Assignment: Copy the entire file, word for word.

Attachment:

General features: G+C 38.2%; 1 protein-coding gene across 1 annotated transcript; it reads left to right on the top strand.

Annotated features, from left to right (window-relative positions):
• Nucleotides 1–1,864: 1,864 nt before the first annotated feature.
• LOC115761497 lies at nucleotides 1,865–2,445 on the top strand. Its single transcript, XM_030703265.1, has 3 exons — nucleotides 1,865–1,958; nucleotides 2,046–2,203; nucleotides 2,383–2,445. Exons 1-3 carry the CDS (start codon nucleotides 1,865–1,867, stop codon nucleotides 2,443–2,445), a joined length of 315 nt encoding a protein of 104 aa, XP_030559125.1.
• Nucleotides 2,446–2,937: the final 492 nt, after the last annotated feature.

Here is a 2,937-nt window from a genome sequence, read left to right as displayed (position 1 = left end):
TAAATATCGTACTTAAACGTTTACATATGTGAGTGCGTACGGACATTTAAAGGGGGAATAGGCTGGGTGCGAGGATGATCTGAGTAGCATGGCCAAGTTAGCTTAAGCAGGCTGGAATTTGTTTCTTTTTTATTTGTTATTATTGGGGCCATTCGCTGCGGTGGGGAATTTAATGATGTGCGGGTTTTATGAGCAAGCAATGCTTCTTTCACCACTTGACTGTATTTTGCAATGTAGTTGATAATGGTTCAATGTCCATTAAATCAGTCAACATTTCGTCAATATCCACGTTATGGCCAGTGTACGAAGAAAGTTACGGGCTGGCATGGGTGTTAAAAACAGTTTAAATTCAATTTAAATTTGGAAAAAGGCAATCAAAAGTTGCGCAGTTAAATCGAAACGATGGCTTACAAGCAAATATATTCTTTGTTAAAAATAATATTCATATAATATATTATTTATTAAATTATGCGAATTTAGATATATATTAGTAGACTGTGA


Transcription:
General features: G+C 38.2%; 1 protein-coding gene across 1 annotated transcript; it reads left to right on the top strand.

Annotated features, from left to right (window-relative positions):
• Nucleotides 1–1,864: 1,864 nt before the first annotated feature.
• LOC115761497 lies at nucleotides 1,865–2,445 on the top strand. Its single transcript, XM_030703265.1, has 3 exons — nucleotides 1,865–1,958; nucleotides 2,046–2,203; nucleotides 2,383–2,445. Exons 1-3 carry the CDS (start codon nucleotides 1,865–1,867, stop codon nucleotides 2,443–2,445), a joined length of 315 nt encoding a protein of 104 aa, XP_030559125.1.
• Nucleotides 2,446–2,937: the final 492 nt, after the last annotated feature.

Here is a 2,937-nt window from a genome sequence, read left to right as displayed (position 1 = left end):
TAAATATCGTACTTAAACGTTTACATATGTGAGTGCGTACGGACATTTAAAGGGGGAATAGGCTGGGTGCGAGGATGATCTGAGTAGCATGGCCAAGTTAGCTTAAGCAGGCTGGAATTTGTTTCTTTTTTATTTGTTATTATTGGGGCCATTCGCTGCGGTGGGGAATTTAATGATGTGCGGGTTTTATGAGCAAGCAATGCTTCTTTCACCACTTGACTGTATTTTGCAATGTAGTTGATAATGGTTCAATGTCCATTAAATCAGTCAACATTTCGTCAATATCCACGTTATGGCCAGTGTACGAAGAAAGTTACGGGCTGGCATGGGTGTTAAAAACAGTTTAAATTCAATTTAAATTTGGAAAAAGGCAATCAAAAGTTGCGCAGTTAAATCGAAACGATGGCTTACAAGCAAATATATTCTTTGTTAAAAATAATATTCATATAATATATTATTTATTAAATTATGCGAATTTAGATATATATTAGTAGACTGTGA